>> for i=1:N;

prerrbest=100000000;

for j=1:1000;

y=0+.2*(j-1)/(1000-1);

py=sum(CF(:,i)./((1+y).^(calendar-startdate)));

prerr=abs(price(i)-py);

if prerr<prerrbest;

prerrbest=prerr;

yieldbest(i)=y;

end;

end;

end;

>> plot(maturity,yieldbest,'.');

>> xlabel('Maturity'); ylabel('Yield');

- Note that yield increases with maturity, this is typical
- However, this is not what is known as the yield curve (though it is related)

- A zero-coupon bond is a bond that has no coupon payments and only pays the principal at maturity
- For such a bond yT=rT where r is the rate of return and T is time until maturity
- Note that any other bond can be constructed with a portfolio of “zeros” so if we know the prices (or yields) of “zeros” of every maturity we can price any other bond

- The Yield curve is the yield on zero coupon bonds of every maturity
- Also called Term Structure of Interest Rates

- Note that we have already broken up all of our bonds into “zeros” within the matrix CF
- Now we just need a yield for each point in time which will make each bond price (almost) agree with the price of the cash flows

- We will not solve for a yield for every date but rather at a few different dates and then interpolate between them
%motnhs in which we will solve for yield

>>yieldgriddate=[6 12 18 24 30 36 42 48 60 72 96 120 180 T]';

%actual dates of those months

>>yielddate=calendar(yieldgriddate);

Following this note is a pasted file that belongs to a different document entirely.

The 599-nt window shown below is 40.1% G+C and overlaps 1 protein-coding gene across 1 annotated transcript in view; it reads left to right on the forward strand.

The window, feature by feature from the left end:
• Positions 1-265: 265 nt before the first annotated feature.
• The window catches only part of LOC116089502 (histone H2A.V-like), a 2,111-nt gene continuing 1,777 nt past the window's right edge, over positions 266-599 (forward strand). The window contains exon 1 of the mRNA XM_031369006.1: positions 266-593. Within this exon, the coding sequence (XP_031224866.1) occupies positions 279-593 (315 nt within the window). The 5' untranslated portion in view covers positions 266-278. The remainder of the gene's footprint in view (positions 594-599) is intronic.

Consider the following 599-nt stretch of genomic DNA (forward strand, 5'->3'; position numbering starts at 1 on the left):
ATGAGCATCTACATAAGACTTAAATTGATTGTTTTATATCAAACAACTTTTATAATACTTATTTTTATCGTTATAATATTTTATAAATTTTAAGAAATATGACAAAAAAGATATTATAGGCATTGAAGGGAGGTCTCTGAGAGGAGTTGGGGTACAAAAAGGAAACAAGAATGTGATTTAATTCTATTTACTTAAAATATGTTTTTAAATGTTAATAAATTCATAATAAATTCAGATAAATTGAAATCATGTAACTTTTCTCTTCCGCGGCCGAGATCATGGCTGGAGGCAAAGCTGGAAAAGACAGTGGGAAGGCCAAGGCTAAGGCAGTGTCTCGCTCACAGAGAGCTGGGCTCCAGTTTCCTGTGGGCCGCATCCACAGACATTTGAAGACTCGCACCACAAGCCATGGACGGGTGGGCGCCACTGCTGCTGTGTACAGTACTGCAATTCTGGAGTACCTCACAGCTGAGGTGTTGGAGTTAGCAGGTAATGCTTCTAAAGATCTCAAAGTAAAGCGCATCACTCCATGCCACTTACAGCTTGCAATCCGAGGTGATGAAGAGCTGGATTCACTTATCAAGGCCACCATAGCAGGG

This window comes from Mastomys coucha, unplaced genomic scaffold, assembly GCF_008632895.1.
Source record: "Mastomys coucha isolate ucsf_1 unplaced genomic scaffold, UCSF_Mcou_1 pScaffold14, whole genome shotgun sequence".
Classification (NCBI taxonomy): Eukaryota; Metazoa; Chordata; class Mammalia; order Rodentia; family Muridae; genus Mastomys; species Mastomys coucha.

%initial guess (these are yields of bonds at various maturities taken from printout)

>>y0=[1.0123 1.0157 1.0150 1.0158 1.0175 1.0204 1.0228 1.0238 1.027 1.028 1.033 1.037 1.042 1.042]';

function x=ycurve(yieldgrid,yielddate,calendar,startdate,CF,price,N,T);

%first interpolate to get yield for every date in dataset

for t=1:T;

[a b]=min(abs(yielddate-calendar(t))+10000*(yielddate>=calendar(t)));

if b==length(yielddate); b=b-1; end;

mult=(calendar(t)-yielddate(b))/(yielddate(b+1)-yielddate(b));

yield(t,1)=yieldgrid(b)+mult*(yieldgrid(b+1)-yieldgrid(b));

end;

%next calculate the discounted present value of CF and compare to price

for i=1:N;

err(i)=price(i)-sum(CF(:,i)./(yield.^(calendar([1:T]')-startdate)));

end;

x=mean(abs(err));

- ycurve.m takes in any yield curve and return the pricing error from that curve, we want to make that error as small as possible
- fminsearch.m can minimize errors, its inputs are a function, and a set of initial values; it will then search over values to find the minimum of the function
- Sometimes you have to apply fminsearch.m more than once to get to “better” minimum

>>y1=fminsearch(@ycurve,y0,[],yielddate,calendar,startdate,CF,price,N,T);

>>y2=fminsearch(@ycurve,y1,[],yielddate,calendar,startdate,CF,price,N,T);

>>y3=fminsearch(@ycurve,y2,[],yielddate,calendar,startdate,CF,price,N,T);

%check minimum values:

>> disp([ycurve(y0,yielddate,calendar,startdate,CF,price,N,T) ...

ycurve(y1,yielddate,calendar,startdate,CF,price,N,T) ...

ycurve(y2,yielddate,calendar,startdate,CF,price,N,T) ...

ycurve(y3,yielddate,calendar,startdate,CF,price,N,T)]);

3.1012 0.5914 0.5521 0.5518

%plot the yield curve

>>plot(yielddate,y3,'LineWidth',3);

- The yield curve is upward sloping, this is typical
- This suggests expectations of higher interest rates in the future and/or more risk at longer maturities

- Sometimes (rarely) yield curves are downward sloping
- This is called “inverted” and often precedes recessions
- Suggests expectations of lower interest rates and/or less risk at longer maturities